Great, thanks for that. And then just one last one, if I could. Access to the capital markets has been something of a point of concern for the space as a whole for a little bit, but it seems like that, the time might have turned a bit there and I’m just wondering if you can could provide us any updated thoughts on how you guys think about the capital market access at this point? Thanks.
Hey, Jeremy, it’s Tim. Yes, I think we look at it and say that the equity markets particularly for high quality MLPs that are fee-based like ours backed by strong sponsor, the access is there and it’s encouraging to see that the entire space we cover. So, I think that we feel like that access is there and that’s an important part of how we think about funding as we go forward.
Great. That’s it for me. Thank you.
Your next question comes from the line of Elvira Scotto with RBC Capital Markets. Your line is open.
Hi. Good afternoon. Just to follow-up on that last question, if the capital markets or if the equity markets kind of remain challenged, what’s the appetite for PSX to continue to take PSXP units in order to allow PSXP to do the drop downs that are going to allow PSXP to hit this distribution growth.
Well Elvira first of all, we’re committed to our target of $1.1 million of EBITDA and PSXP in 2018 and the 30% CAGR on the distribution growth. So I think we’ll find the way. I think longer term there was an issue there, that’s a different proposition, but I think anything we see is much more temporary. So I think we’re going to continue down the path and I think that our preference is certainly to keep the conventional if you will MLP model where we issue debt and equity to finance acquisitions with their partnership.
Okay. Thanks for that. And then just kind of bigger picture, over the next couple of years, demand for ethane should increases new petchem facilities come on line. Can you talk a little bit about how PSXP can participate? I mean my guess is it should drive some incremental volumes through Sand and Southern Hills and greater demand on fractionation capacity, but can you provide any more detail there?
There is approximately – if I just look at the demand side, look at the industry, there is probably somewhere between 400,000 barrels a day and 500,000 barrels a day of incremental Gulf Coast ethane demand, and that's either going to come from the existing basins in the central part of the country the Southwest, and then perhaps from the Marcellus, and we have two key pipes in Sand Hills and Southern Hills, they're in the right basins and have the capacity to handle additional volume.
So, you think about 400,000 or 500,000 barrels a day, that has to come down the pipe, gathered and processed, right, and you've got a fractionated and incentive petchem. So, there is – that's kind of the industry picture specifically for PSXP, obviously, we're connected to those systems and the fractionators is a key piece of what we can do with that and actually getting more ethane in the mix, actually increases our throughput capability, increases our turns and the caverns, and just kind of fills out the whole system.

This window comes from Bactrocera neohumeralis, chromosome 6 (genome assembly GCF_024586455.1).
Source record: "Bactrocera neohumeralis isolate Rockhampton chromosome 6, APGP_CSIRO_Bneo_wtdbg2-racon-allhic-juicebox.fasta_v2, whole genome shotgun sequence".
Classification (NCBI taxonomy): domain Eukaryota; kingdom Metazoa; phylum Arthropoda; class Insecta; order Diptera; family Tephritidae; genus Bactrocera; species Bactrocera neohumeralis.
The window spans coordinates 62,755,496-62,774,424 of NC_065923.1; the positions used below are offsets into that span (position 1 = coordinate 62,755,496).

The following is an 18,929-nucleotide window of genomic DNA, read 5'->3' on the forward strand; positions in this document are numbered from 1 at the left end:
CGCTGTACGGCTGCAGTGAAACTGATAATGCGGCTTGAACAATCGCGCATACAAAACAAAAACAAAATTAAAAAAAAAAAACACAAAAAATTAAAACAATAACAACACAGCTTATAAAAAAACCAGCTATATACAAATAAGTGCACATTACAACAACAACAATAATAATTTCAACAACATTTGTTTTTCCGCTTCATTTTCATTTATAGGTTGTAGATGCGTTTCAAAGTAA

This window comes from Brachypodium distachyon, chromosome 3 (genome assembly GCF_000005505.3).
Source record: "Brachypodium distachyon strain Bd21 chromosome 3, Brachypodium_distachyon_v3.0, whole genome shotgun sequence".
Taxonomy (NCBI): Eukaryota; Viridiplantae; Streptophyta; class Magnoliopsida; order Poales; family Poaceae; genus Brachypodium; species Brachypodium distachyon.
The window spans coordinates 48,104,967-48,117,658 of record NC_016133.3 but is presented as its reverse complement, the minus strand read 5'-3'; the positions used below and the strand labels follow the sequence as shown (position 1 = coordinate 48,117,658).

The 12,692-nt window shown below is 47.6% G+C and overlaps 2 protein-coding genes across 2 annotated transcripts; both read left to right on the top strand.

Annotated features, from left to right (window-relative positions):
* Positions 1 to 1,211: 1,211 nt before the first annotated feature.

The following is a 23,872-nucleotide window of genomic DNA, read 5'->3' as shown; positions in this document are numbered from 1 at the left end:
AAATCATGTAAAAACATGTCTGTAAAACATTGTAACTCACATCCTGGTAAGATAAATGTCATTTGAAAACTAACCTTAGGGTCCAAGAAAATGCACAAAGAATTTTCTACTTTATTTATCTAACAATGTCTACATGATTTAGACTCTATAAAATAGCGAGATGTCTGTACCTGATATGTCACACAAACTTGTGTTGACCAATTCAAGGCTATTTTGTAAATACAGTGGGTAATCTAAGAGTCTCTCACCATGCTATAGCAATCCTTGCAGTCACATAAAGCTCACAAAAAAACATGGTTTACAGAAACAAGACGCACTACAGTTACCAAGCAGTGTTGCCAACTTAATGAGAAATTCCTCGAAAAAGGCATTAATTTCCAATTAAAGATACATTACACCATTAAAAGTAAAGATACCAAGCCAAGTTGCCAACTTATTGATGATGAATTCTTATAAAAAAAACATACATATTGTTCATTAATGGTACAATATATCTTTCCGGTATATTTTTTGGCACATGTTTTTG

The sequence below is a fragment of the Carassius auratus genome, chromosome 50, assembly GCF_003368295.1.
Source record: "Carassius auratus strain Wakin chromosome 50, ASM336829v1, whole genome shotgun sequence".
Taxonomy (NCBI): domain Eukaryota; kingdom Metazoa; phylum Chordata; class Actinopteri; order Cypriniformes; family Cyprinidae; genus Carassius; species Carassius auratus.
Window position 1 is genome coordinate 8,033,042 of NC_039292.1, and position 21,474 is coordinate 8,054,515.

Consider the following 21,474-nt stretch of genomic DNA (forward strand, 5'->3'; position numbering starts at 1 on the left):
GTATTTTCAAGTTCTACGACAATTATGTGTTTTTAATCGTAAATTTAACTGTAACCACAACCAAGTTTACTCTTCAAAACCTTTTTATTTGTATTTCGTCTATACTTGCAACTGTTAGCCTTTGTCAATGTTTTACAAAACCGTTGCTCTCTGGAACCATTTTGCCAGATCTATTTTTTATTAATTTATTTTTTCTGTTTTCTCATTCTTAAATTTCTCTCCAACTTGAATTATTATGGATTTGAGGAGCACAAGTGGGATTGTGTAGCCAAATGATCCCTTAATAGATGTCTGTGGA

Great. And then just a last one from me. And it’s really just trying to get review on propane exports now. If we do have these new ethane crackers coming online, consuming ethane, you may see some of the flexi crackers switch more to propane, you have PDH facilities come online, if you start getting normal weather. I mean, how much propane do you think is available for export or I guess the bigger question is, I mean, do you think we're too long propane export capacity like when we go out into 2017 and 2018?
Yes. Elvira, this is Bob. I think when you start out in 2017, it maybe a little bit more of a balanced market. But certainly, as you watched oil prices recovering and we're in the camp of believing that they will. You will see both NGL production and therefore propane production continue to rise. We really haven't seen a fall-off in propane production and even at the current price at, and that's combination of NGLs continuing to come out of the basins where we operate. And also strong LPG production from the refining base in the U.S. that's running at high utilization rates.
So, we would think that, as the crackers come on, and there is a, the pull on ethane that Tim just talked about is going to raise the overall price for natural gas liquids, and set more NGLs back into the market and I think we'll see propane volumes continue to be there, continue to rise and we're going to start from a base of I would expect when we get to the other side of the summer, propane inventories will be at an all-time high in the U.S.
Okay. Great. Thank you. That's all I had.
Your next question comes from the line of Kristina Kazarian with Deutsche Bank. Your line is open.
Hi, guys. So just can you help me put together your comments earlier about sticking to the $1 billion for PSXP and continuing the process on drops of the capital markets open and jive that with the comments from earlier in the call about taking on larger scale organic growth projects. So when I'm thinking organic projects, what should I be thinking like max size here and how do I balance those two concepts together?